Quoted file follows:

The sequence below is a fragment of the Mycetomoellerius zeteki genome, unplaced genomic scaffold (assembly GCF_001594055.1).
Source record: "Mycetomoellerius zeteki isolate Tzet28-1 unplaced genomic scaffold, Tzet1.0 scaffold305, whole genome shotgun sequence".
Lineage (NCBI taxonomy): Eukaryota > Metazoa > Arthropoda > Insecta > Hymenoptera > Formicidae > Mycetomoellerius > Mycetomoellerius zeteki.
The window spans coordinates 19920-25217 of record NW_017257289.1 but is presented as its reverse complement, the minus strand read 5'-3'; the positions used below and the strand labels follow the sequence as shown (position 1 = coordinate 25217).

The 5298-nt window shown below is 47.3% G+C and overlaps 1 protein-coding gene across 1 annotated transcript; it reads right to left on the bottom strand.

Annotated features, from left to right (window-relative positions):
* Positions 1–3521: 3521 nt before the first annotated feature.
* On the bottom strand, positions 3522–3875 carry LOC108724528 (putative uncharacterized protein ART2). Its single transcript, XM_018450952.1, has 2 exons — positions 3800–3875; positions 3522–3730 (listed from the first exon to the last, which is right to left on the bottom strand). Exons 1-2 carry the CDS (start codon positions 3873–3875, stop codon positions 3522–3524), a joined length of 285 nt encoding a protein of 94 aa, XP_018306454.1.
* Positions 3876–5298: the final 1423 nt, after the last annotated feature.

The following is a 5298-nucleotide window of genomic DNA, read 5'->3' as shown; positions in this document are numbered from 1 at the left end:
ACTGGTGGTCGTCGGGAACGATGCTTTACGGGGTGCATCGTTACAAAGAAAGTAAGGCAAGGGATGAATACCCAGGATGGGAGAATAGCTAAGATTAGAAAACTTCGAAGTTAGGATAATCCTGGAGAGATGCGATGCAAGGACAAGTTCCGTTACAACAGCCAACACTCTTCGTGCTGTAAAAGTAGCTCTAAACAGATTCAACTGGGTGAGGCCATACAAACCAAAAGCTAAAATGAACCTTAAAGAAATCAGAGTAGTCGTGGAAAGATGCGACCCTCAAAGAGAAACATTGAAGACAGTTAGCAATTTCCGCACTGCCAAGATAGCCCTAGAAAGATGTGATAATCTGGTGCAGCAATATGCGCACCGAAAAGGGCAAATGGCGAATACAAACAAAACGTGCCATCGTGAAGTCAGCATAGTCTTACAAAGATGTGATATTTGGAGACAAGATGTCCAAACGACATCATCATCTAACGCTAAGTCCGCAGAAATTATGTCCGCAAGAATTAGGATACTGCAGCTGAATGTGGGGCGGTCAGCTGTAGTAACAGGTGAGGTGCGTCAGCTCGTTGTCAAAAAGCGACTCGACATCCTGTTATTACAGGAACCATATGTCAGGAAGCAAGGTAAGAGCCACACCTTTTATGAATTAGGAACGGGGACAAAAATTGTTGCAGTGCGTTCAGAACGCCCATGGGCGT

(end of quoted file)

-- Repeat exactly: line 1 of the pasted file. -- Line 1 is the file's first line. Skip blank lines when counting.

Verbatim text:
The sequence below is a fragment of the Mycetomoellerius zeteki genome, unplaced genomic scaffold (assembly GCF_001594055.1).